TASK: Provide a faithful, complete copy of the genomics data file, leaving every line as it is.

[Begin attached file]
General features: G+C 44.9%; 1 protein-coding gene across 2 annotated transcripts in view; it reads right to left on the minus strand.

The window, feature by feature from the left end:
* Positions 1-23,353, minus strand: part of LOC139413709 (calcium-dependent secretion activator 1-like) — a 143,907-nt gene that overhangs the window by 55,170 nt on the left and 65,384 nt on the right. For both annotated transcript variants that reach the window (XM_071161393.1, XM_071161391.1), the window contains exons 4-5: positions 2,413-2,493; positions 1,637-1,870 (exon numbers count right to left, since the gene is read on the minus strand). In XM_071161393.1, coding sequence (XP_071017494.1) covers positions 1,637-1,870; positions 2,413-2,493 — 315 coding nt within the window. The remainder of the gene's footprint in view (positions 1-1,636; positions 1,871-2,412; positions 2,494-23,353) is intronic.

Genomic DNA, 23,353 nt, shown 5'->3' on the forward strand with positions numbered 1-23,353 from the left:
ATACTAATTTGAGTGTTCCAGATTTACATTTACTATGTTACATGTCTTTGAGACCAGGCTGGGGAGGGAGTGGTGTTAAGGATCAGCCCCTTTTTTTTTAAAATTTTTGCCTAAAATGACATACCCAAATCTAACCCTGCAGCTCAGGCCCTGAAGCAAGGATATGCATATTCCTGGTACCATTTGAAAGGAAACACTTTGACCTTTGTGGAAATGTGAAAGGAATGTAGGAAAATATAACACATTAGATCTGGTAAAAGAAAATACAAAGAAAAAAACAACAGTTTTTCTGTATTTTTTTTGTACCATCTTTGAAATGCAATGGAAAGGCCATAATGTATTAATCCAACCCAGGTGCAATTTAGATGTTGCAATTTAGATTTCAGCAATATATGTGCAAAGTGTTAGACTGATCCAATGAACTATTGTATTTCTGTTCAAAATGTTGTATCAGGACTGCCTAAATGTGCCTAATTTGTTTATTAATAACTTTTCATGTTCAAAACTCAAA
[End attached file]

General features: G+C 44.9%; 1 protein-coding gene across 2 annotated transcripts in view; it reads right to left on the minus strand.

The window, feature by feature from the left end:
* Positions 1-23,353, minus strand: part of LOC139413709 (calcium-dependent secretion activator 1-like) — a 143,907-nt gene that overhangs the window by 55,170 nt on the left and 65,384 nt on the right. For both annotated transcript variants that reach the window (XM_071161393.1, XM_071161391.1), the window contains exons 4-5: positions 2,413-2,493; positions 1,637-1,870 (exon numbers count right to left, since the gene is read on the minus strand). In XM_071161393.1, coding sequence (XP_071017494.1) covers positions 1,637-1,870; positions 2,413-2,493 — 315 coding nt within the window. The remainder of the gene's footprint in view (positions 1-1,636; positions 1,871-2,412; positions 2,494-23,353) is intronic.

Genomic DNA, 23,353 nt, shown 5'->3' on the forward strand with positions numbered 1-23,353 from the left:
ATACTAATTTGAGTGTTCCAGATTTACATTTACTATGTTACATGTCTTTGAGACCAGGCTGGGGAGGGAGTGGTGTTAAGGATCAGCCCCTTTTTTTTTAAAATTTTTGCCTAAAATGACATACCCAAATCTAACCCTGCAGCTCAGGCCCTGAAGCAAGGATATGCATATTCCTGGTACCATTTGAAAGGAAACACTTTGACCTTTGTGGAAATGTGAAAGGAATGTAGGAAAATATAACACATTAGATCTGGTAAAAGAAAATACAAAGAAAAAAACAACAGTTTTTCTGTATTTTTTTTGTACCATCTTTGAAATGCAATGGAAAGGCCATAATGTATTAATCCAACCCAGGTGCAATTTAGATGTTGCAATTTAGATTTCAGCAATATATGTGCAAAGTGTTAGACTGATCCAATGAACTATTGTATTTCTGTTCAAAATGTTGTATCAGGACTGCCTAAATGTGCCTAATTTGTTTATTAATAACTTTTCATGTTCAAAACTCAAA